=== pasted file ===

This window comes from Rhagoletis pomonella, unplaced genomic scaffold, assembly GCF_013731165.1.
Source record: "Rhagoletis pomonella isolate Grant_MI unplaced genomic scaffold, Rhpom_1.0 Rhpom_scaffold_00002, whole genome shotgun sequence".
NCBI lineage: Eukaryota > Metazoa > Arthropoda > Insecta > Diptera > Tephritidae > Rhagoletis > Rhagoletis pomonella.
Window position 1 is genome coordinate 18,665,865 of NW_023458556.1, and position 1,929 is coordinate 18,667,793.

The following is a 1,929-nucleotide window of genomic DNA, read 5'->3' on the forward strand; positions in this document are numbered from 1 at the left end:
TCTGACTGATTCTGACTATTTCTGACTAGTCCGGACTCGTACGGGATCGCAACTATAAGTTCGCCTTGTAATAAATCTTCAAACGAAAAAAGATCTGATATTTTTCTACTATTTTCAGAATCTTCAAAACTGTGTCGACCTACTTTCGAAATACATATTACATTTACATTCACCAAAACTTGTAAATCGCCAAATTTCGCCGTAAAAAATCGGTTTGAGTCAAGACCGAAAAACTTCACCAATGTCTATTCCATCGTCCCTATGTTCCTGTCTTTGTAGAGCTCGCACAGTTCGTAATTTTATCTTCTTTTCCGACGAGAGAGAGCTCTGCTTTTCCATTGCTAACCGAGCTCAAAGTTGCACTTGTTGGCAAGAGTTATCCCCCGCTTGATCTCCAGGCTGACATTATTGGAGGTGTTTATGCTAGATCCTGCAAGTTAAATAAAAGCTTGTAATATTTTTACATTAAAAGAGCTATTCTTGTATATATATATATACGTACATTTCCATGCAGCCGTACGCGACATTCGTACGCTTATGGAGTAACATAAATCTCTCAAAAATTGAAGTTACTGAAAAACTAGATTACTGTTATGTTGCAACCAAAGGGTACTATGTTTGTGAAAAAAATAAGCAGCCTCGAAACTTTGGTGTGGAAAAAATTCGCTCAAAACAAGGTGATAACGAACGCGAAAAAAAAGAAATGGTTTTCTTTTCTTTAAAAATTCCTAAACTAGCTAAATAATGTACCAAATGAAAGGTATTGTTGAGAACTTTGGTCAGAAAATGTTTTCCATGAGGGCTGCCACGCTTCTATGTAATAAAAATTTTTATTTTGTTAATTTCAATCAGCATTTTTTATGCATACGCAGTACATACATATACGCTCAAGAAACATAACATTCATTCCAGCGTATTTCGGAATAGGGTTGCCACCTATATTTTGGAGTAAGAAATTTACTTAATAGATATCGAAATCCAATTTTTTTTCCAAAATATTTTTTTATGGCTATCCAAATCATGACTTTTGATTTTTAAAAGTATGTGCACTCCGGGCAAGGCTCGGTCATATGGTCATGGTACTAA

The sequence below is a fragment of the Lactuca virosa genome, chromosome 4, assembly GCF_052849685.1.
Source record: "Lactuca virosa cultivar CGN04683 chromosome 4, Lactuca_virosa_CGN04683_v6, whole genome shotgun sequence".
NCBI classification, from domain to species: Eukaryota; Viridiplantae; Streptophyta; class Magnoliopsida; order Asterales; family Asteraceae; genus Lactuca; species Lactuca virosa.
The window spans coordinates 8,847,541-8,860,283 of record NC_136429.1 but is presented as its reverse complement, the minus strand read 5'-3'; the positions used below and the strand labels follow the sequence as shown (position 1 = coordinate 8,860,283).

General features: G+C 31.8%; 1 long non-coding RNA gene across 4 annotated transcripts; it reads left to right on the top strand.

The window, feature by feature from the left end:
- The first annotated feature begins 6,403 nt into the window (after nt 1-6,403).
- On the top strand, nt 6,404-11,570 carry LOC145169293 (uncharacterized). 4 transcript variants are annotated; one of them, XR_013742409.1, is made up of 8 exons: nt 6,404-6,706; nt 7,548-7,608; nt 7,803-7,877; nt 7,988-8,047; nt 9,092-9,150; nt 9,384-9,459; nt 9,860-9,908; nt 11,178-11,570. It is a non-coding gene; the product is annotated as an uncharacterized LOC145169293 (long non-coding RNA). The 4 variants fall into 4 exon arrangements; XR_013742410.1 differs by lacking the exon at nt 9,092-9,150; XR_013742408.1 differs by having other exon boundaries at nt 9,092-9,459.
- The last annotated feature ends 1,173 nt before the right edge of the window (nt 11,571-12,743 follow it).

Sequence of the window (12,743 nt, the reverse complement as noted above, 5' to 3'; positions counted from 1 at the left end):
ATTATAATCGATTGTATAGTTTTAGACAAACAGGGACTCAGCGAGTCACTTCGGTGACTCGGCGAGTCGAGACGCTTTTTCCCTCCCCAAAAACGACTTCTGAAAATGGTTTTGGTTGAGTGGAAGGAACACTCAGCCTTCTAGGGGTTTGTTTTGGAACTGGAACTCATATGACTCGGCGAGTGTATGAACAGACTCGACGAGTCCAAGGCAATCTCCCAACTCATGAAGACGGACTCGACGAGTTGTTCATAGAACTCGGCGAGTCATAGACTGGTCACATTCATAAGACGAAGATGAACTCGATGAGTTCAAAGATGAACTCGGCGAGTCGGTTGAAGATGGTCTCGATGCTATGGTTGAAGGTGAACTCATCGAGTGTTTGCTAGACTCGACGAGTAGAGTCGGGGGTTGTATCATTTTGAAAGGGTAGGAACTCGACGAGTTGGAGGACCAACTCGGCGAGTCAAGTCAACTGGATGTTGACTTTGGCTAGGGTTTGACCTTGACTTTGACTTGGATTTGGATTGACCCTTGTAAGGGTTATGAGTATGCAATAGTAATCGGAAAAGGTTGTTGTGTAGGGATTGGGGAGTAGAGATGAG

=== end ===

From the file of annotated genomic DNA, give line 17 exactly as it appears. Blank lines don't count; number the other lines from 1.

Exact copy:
ATTATAATCGATTGTATAGTTTTAGACAAACAGGGACTCAGCGAGTCACTTCGGTGACTCGGCGAGTCGAGACGCTTTTTCCCTCCCCAAAAACGACTTCTGAAAATGGTTTTGGTTGAGTGGAAGGAACACTCAGCCTTCTAGGGGTTTGTTTTGGAACTGGAACTCATATGACTCGGCGAGTGTATGAACAGACTCGACGAGTCCAAGGCAATCTCCCAACTCATGAAGACGGACTCGACGAGTTGTTCATAGAACTCGGCGAGTCATAGACTGGTCACATTCATAAGACGAAGATGAACTCGATGAGTTCAAAGATGAACTCGGCGAGTCGGTTGAAGATGGTCTCGATGCTATGGTTGAAGGTGAACTCATCGAGTGTTTGCTAGACTCGACGAGTAGAGTCGGGGGTTGTATCATTTTGAAAGGGTAGGAACTCGACGAGTTGGAGGACCAACTCGGCGAGTCAAGTCAACTGGATGTTGACTTTGGCTAGGGTTTGACCTTGACTTTGACTTGGATTTGGATTGACCCTTGTAAGGGTTATGAGTATGCAATAGTAATCGGAAAAGGTTGTTGTGTAGGGATTGGGGAGTAGAGATGAG